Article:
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Monday, January 27, 2014

David Sauls  How does a brand enable a singular presence regardless of the channel of user interaction? We’ve been told the goal is having a consistent user experience but what has to happen “on the back-end” to realize that goal? Marketing, Merchandising, our Customers are all asking for Omnichannel functionality – the direction is clear – rarely has it been so clear. So why has this objective been so hard to achieve?

A consistent user experience has been elusive for many due to the back-end. Those channel-specific solutions the business needed that were coupled with aging or non-existent platforms via even older integration methods are usually what are holding back that seamless Omnichannel experience. However, retailers and brands are taking action on several fronts – a single pool of inventory, Master Data Management hubs to harmonize product definitions and pricing, Customer Data hubs to allow for a single view of the customer, advanced analytics for promotions and loyalty, and enablement of real-time integration platforms that allow disparate systems to interact with each other.

Consistent product definitions across channels build transparency and trust with your customers and improve satisfaction. Consolidation of the product data to a single hub that is used during product creation and content enrichment allows that single source of truth about a product. The addition of customer comments and feedback, imagery, and video reviews of the product all help to improve the customer expectations of the product, which improves customer satisfaction.

Many retailers are implementing Order Management System platforms that extend beyond ecommerce into the stores and back into the supply chain. They provide a common pool of inventory that is critical to completion of the sale. Whether a customer is speaking with a call center representative, is on-line and wants to know product availability, or is in a store, staring at an empty shelf and wants to inquire on their mobile device for the nearest store location at which they can pick-up the product – a common, accurate pool of inventory is essential.

Most companies seek to achieve this through tight, real-time integration across disparate systems. Typically two (or more) source systems must provide their information to a common inventory management and fulfillment solution. These solutions must also be linked to a common set of product and pricing information to ensure customers are provided consistent data no matter where they encounter the brand. This real-time data interchange typically requires a robust integration platform enabled by an enterprise service bus and the use of real-time service calls.

While systems and their integration are the technical underpinning to provide a common product definition and pool of inventory lets not forget the human element is still crucial for ensuring inventory accuracy. Store associates must correctly receive, place, and ultimately scan product in a store to maintain accuracy. Product in a store that has been inaccurately identified or has been placed in an incorrect store location becomes ‘lost’ to the system and not available to the associate who may need to pick it to fulfill an e-commerce order that is being picked-up in a store.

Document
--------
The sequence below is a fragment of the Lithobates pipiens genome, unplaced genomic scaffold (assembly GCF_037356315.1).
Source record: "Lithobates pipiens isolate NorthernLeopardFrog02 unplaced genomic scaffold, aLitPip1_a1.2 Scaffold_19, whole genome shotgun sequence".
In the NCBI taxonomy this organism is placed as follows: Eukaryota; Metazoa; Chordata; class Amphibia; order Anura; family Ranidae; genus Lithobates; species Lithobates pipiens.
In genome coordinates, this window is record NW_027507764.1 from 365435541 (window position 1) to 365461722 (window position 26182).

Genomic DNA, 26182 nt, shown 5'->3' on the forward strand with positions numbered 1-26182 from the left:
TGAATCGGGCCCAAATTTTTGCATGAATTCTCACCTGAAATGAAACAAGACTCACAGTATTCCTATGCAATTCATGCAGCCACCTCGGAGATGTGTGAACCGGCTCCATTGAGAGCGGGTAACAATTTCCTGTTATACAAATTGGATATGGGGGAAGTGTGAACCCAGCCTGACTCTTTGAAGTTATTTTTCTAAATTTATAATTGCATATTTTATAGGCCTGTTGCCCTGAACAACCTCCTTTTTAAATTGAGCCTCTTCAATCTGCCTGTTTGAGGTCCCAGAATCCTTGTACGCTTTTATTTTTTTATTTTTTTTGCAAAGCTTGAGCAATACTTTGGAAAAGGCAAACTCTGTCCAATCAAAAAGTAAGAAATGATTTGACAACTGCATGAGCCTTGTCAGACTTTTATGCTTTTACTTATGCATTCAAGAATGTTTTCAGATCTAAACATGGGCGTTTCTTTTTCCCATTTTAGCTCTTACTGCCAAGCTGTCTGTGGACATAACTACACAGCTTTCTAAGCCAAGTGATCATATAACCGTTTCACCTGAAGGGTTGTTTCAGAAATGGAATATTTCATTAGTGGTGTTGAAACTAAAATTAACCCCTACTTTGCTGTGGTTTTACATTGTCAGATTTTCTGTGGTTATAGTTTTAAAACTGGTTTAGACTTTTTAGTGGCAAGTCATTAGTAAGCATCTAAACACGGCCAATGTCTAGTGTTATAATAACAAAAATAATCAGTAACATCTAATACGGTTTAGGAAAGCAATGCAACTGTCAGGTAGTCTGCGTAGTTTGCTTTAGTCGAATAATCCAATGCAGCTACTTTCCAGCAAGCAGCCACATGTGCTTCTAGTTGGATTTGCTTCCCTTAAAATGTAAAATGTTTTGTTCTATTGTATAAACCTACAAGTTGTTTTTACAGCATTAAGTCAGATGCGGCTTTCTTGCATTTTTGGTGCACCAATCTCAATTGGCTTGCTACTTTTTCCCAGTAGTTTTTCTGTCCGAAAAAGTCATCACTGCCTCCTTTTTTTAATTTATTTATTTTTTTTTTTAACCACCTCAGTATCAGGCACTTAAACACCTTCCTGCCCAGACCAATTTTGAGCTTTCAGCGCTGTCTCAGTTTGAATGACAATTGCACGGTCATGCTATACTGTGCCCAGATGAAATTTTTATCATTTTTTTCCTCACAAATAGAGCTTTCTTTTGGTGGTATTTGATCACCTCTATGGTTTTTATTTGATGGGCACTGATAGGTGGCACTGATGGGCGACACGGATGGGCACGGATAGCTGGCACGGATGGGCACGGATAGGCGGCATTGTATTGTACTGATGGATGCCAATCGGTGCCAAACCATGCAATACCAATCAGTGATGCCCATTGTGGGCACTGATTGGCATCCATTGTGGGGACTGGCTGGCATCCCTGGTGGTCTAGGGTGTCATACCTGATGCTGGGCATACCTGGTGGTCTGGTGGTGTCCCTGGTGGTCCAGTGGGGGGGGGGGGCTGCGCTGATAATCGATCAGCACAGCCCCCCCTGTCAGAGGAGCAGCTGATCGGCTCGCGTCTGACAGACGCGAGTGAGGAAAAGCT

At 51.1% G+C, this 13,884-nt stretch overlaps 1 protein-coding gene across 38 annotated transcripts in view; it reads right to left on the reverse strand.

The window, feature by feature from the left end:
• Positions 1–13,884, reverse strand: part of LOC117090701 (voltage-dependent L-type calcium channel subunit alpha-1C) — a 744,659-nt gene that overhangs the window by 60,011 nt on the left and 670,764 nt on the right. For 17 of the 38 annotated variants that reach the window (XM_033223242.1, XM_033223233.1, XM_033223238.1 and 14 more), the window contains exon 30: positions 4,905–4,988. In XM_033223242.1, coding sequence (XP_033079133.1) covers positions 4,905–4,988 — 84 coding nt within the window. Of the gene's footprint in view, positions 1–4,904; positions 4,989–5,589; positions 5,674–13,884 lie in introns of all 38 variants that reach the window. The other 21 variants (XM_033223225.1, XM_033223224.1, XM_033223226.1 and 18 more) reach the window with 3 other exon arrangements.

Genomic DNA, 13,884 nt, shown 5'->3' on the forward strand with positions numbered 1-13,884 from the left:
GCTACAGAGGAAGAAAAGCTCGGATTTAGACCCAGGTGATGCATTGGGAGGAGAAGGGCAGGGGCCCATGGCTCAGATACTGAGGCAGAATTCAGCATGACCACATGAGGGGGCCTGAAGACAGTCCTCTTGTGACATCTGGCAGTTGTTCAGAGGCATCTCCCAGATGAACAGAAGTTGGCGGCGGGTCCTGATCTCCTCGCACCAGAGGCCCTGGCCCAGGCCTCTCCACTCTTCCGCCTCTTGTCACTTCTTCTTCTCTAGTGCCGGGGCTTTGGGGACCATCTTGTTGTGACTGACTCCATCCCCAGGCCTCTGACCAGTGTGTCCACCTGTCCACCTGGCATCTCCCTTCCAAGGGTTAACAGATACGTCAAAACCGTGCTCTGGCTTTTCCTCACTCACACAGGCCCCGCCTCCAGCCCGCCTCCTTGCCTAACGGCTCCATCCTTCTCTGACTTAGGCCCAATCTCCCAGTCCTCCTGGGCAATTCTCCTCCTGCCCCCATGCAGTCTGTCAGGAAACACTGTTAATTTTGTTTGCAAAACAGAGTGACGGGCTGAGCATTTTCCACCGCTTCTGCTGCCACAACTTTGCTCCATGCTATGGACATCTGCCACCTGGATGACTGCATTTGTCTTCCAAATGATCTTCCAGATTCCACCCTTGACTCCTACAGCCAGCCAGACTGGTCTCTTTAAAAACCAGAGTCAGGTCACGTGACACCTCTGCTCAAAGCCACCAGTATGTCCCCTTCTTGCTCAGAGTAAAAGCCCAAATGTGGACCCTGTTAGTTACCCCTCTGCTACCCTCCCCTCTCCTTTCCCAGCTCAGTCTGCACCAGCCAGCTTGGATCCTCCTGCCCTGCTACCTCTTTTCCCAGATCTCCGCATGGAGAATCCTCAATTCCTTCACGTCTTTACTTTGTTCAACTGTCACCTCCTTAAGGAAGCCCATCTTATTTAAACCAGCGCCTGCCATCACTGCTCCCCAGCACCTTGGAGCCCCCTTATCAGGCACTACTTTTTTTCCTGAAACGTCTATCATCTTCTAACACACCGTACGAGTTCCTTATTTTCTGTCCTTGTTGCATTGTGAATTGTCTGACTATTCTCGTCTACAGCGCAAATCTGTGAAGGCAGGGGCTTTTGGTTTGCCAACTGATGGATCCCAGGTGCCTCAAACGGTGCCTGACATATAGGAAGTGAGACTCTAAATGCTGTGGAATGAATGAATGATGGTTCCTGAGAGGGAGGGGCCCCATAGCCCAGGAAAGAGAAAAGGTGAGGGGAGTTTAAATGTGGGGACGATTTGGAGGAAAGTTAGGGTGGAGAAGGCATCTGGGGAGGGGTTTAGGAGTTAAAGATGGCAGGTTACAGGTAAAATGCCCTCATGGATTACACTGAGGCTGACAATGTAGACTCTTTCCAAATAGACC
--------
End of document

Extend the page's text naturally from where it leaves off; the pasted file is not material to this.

Retailers and brands also understand the importance of enhancing their customer databases. Whether a customer opts in through a mobile device or places an order on the web, the customer’s purchase preferences and buying history become crucial for retailers to maintain an ever-evolving intimacy with their customers. Capturing this information through all channels, including stores, enables the retailer to tailor promotions and ideally enhance customer loyalty. Customers won’t enter their profile information multiple times across channels and they will opt-in only if they see the value. Retailers that can communicate that value and make it easy to opt-in empower the consumer and provide the retailer with insights into their likes and dislikes. Providing a common customer repository that stores profile information, preferences, and all ordering (and return) history regardless of the channel in which the customer conducted business with the retailer is becoming necessary but is not sufficient. Analytic tools that mine this data and create targeted marketing promotions are evolving in their prevalence and benefit both the retailer and the customer. If the customer does not feel that the retailer or brand with whom he/she share their information reciprocates by tailoring promotions to them, they will quickly opt-out and look for other companies who provide the attention and intimacy they desire.

Omnichannel singularity continues to be the objective for retailers and brands; a consistent user experience, a common product definition, and a single shared pool of inventory across channels. Add to that, targeted promotions to enhance customer loyalty that focus on a consistent base of customer’s preferences and previous purchases and you are going to improve your customer satisfaction. Underpinning these capabilities must be more robust platforms and real-time integration that allow the retailer to provide product, inventory, and customer loyalty data on demand without error or redundancy.

Fortunately, the technology to enable these capabilities is available in the marketplace but the ability for enterprises to architect the future technology roadmap and marshal the resources to implement these features remains one of the retail CIO’s greatest challenges.